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A bank’s creditor claim was rejected by the High Court in an unusual case, having been accepted by the Trustee In Bankruptcy. This was a remarkable tale about signatures on a guarantee that the Court it seems said never happened.

A creditor claim rejected by the Court in Lynch v Cadwallader & Anor [2021] EWHC 328 (Ch) (23), arose after the Trustee in Bankruptcy accepted a bank’s creditor claim.

The bank’s claim was rooted in a guarantee provided in relation to a Limited company that was insolvent and went into Creditors Voluntary Liquidation.

The bankrupt put the Trustee on notice that he rejected the bank’s claim as a creditor having never signed the guarantee.

The Court had this to say:

The proof of debt

In 2015, the Trustee came to consider the proofs of debt. He turned first to Mr Lynch who acknowledged a number of debts as “genuine”. The process continued and by late 2015 and early 2016 it became apparent that the proof of debt submitted by the Bank was disputed. Solicitors acting for Mr Lynch (DWFM) wrote “to put you on notice” that the Bank’s “standing as a creditor” is disputed, inviting the Trustee to reject the proof of debt. More detail was provided in a later response:

1. Mr Lynch himself categorically denies signing the Guarantee, and has given evidence to this effect in a number of witness statements bearing statements of truth.

2. Miss Hughes, Ruskin’s financial controller, and the person alleged to have witnessed Mr Lynch’s signature on the Guarantee, has given evidence under a statement of truth that she neither saw, signed nor witnessed the purported guarantee.

3. Mr Trevor Dartford, the independent broker who introduced Ruskin to Aldermore, assisted Ruskin in negotiating the facility with the Bank and who was copied into most, if not all, emails between the Bank and Ruskin, has given evidence under a statement of truth that there was never any discussion with the Bank about Mr Lynch having to sign an unlimited Guarantee and of his firm belief that the Bank never presented a draft guarantee (whether limited or unlimited) to Mr Lynch for signature.

4. Both Miss Hughes and Mr Dartford also give evidence that had such a guarantee been presented to Mr Lynch to sign, they would have cautioned him against doing so.
At the relevant time, September 2011 Miss Hughes occupied the position of financial controller at Ruskin. At some point in time prior to that, Mr Lynch was her partner. They have one son. Miss Hughes gave evidence at trial. I shall deal with her evidence later in this judgment. Mr Dartford was a broker at a company known as Kalinsure and responsible for introducing Mr Lynch to the Bank. He did not provide evidence at trial.

There was argument as to why he had not given evidence: Mr Lynch arguing that Mr Dartford had been “knobbled”: payment due to him from the Bank had been stopped. The Bank arguing that as Ruskin had gone into default Mr Dartford was not entitled to commission. This is a dispute I need not determine. Mr Dartford’s evidence has little weight but that does not mean it has no value.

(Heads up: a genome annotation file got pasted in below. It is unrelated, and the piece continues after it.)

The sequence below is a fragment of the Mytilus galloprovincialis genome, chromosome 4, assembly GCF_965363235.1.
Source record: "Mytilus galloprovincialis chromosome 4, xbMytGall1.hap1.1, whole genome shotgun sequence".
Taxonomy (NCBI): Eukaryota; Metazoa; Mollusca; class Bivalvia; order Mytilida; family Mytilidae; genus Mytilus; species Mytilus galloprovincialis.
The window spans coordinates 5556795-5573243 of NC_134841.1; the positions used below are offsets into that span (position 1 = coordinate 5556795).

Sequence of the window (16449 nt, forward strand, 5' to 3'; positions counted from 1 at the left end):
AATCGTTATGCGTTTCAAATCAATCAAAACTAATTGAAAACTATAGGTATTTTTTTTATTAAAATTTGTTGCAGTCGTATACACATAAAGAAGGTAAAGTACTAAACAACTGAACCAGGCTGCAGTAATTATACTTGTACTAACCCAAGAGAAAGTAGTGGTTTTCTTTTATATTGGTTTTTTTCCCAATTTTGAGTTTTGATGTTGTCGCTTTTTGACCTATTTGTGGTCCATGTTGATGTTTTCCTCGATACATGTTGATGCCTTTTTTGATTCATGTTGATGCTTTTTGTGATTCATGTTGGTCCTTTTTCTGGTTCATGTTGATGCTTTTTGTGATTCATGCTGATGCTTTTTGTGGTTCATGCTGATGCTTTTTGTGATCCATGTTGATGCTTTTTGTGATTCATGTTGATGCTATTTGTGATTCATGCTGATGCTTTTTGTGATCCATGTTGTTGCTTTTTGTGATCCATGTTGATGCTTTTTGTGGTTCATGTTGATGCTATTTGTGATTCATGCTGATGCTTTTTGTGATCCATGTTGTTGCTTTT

The Trustee obtained advice from counsel and admitted the Bank’s proof of debt in full.

In summarising the Trustee’s four page letter I do not intend either to criticise or reduce the value of the serious consideration given to the DWFM letter. It needs to be read in full. In summary, his reasoning may be divided into three. First, the claim that the signature on the Guarantee is not the signature of Mr Lynch necessarily meant that a person at the Bank had forged his signature: an allegation of fraud is serious. Secondly, in her judgment dated 12 March 2014, Judge Barber had “recorded that Arnold J (at the change of carriage hearing dated 2 May 2014) must have been satisfied that Aldermore was a creditor in order to make the change of carriage order, and that the issue is therefore res judicata.” Lastly, the burden of proof lay with Mr Lynch, on the balance of probabilities, to prove that the Guarantee was not executed in accordance with its terms: “the mere fact that Mr Lynch and Miss Hughes deny having signed the Guarantee does not establish in and of itself that he did not in fact do so.” The Trustee highlighted some evidential factors to support his view that the proof should be admitted, namely: the Bank’s credit committee proposal form referred to Mr Lynch as having provided a guarantee; there is no document to evidence Mr Lynch’s resistance to providing a guarantee; the documents support the Bank’s requirement of a personal guarantee as a pre-requisite to obtaining a finance facility; and no expert evidence had been advanced to disprove the authenticity of the signature on the Guarantee. The Trustee thought that Mr Lynch’s position was inherently implausible as he did not state, in his first witness statement in support of the application to set aside the statutory demand, that he had not signed the Guarantee.

As is apparent from the foregoing, although this application concerns an appeal against a proof of debt submitted by the Bank, its substance concerns the validity of the Guarantee.

The Guarantee

The Guarantee is expressed to be executed as a deed and bears a signature which purports to be that of Mr Lynch. It is witnessed or purports to be witnessed by Ms Marion Hughes carrying a signature and an address.
A joint expert report has been obtained from Dr Robert Radley. All parties agree that the opinion of Dr Radley is not determinative of whether Mr Lynch signed the Guarantee, but the court may lend evidential weight, even significant evidential weight to his findings due to his great experience and qualifications. He has been an independent forensic handwriting and document examination expert for over 40 years. He holds the Diploma in Document Examination awarded by the Chartered Society of Forensic Sciences, and is a Registered Forensic Practitioner, regulated by the Council for the Registration of Forensic Practitioners.